EPA’s decision was made under the Food Quality Protection Act (FQPA). The FQPA, which Congress passed unanimously in 1996, requires EPA to review all pesticide exposure limits to make sure they are safe for young children. Where EPA has inadequate data to be reasonably certain current use of a pesticide is safe, the FQPA requires the addition of an extra 10-fold safety factor in setting permissible exposure limits. Review of the more than 9,000 pesticide tolerances on the books is ongoing, and the law gives EPA until 2006 to complete the task. EPA must not only review each individual pesticide use, but must examine the effects of exposure to more than one pesticide at a time, as well as exposures from multiple sources.

"While we are happy with EPA’s decision today, this isn’t the end of the road, it’s just the beginning," Goldberg added. "EPA needs to take strong action on all of the organophosphates, and has to address the cumulative risks of all these pesticides acting in concert. It’s our hope that the positive action announced today indicates a firm resolve within EPA to meet the mandate of the FQPA. We intend to press EPA to make sure it continues to do the right thing with each of the pesticides it has to examine."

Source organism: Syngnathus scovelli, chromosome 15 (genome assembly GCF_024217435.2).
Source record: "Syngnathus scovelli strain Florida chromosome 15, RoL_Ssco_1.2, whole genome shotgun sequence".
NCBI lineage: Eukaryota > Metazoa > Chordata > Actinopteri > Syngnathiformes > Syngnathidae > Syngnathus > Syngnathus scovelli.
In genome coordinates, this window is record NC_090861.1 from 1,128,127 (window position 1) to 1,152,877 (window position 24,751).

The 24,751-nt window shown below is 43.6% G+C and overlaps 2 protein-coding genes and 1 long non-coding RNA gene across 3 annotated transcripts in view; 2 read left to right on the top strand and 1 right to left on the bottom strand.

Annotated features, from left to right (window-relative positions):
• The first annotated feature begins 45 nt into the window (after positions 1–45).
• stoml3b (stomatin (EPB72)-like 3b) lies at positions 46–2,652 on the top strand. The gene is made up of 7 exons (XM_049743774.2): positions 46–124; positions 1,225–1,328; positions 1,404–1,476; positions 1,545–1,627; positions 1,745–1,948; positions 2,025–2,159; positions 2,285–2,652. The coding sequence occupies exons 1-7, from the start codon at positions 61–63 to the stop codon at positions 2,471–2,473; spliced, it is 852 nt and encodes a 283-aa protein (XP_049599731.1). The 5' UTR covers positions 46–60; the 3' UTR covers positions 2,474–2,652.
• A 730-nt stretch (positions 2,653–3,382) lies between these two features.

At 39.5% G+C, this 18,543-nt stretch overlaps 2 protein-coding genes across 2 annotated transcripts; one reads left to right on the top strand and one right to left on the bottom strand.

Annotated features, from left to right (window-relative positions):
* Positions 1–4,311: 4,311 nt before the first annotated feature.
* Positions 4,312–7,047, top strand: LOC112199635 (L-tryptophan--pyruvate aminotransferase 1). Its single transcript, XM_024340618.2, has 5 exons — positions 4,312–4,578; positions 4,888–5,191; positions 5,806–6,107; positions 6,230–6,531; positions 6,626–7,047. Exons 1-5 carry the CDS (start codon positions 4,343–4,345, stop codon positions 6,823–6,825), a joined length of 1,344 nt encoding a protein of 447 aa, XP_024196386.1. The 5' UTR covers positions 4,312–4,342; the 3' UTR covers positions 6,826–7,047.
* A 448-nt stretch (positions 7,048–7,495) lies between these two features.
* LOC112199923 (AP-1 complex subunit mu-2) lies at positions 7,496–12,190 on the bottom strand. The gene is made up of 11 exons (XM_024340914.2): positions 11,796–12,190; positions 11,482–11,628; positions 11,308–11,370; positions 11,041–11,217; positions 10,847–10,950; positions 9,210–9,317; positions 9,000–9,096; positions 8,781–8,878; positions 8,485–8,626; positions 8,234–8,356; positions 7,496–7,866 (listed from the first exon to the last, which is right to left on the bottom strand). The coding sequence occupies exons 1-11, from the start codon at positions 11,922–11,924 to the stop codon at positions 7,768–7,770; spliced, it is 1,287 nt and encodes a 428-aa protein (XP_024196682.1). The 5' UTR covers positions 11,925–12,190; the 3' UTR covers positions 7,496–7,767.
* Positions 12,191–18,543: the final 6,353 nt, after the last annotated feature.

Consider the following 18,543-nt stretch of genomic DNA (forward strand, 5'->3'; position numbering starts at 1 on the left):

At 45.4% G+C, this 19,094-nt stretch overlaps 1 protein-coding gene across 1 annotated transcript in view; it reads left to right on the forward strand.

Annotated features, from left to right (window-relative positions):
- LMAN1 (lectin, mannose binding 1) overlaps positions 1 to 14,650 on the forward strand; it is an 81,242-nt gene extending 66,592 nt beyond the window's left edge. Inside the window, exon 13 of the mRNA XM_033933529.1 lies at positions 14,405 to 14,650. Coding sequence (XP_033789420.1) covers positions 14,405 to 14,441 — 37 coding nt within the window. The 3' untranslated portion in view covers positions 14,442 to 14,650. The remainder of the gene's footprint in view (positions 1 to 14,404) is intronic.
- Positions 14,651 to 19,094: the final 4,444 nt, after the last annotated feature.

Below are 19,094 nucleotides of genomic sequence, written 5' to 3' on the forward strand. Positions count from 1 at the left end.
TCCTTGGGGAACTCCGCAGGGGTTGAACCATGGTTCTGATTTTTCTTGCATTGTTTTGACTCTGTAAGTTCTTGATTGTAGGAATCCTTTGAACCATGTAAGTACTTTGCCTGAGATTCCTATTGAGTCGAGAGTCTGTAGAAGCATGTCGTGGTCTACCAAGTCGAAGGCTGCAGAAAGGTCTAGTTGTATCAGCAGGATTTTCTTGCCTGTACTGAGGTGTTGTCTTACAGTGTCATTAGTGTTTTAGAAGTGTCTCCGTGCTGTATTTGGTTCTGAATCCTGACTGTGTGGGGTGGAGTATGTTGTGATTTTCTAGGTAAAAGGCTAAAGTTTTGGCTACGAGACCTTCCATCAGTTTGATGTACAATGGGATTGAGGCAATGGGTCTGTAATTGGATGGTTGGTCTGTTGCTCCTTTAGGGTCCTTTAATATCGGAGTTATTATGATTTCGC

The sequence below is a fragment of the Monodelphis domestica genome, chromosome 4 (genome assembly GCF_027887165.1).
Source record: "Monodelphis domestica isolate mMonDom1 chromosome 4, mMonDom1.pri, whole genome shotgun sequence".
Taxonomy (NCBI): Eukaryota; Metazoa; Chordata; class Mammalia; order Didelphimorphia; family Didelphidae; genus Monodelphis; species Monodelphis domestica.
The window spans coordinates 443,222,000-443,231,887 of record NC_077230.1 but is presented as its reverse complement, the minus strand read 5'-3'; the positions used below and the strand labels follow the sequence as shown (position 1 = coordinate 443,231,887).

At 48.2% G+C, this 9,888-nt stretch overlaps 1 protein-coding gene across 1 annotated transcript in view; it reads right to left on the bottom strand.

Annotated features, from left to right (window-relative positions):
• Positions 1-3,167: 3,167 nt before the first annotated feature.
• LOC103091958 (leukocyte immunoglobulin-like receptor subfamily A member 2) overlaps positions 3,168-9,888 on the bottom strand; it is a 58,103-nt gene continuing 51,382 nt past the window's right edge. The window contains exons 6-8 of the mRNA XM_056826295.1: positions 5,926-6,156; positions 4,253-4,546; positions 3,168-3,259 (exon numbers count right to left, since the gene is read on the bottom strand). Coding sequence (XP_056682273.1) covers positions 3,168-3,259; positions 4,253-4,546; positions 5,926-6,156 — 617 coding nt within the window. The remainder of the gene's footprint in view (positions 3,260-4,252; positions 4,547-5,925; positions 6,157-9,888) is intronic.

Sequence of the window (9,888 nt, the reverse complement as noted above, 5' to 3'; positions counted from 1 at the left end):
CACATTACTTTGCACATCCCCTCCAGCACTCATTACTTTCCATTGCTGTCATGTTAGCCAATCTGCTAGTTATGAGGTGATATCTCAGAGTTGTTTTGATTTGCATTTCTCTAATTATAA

Chlorpyrifos is an organophosphate insecticide, a member of a class of chemicals originally developed during World War II specifically to attack the nervous system. Chlopryrifos poisoning can cause headaches, nausea, dizziness, and in extreme cases seizures, paralysis, coma, and even death. It is the most widely used insecticide in the United States, with between 15 and 24 million pounds applied each year.

Manufactured by Dow AgroSciences, Inc., chlorpyrifos is used under the trade name Lorsban on crops, including many foods kids eat a lot of, such as apples, peaches, pears, grapes, oranges and tomatoes. Its non-agricultural formulation, known as Dursban, can be found in a variety of household insecticide products, lawn and garden products, and dog and cat flea collars. It is widely used in homes, schools, hospitals, day-care centers and other buildings. Many of those facilities are sprayed on a calendar basis, whether there are bugs present or not.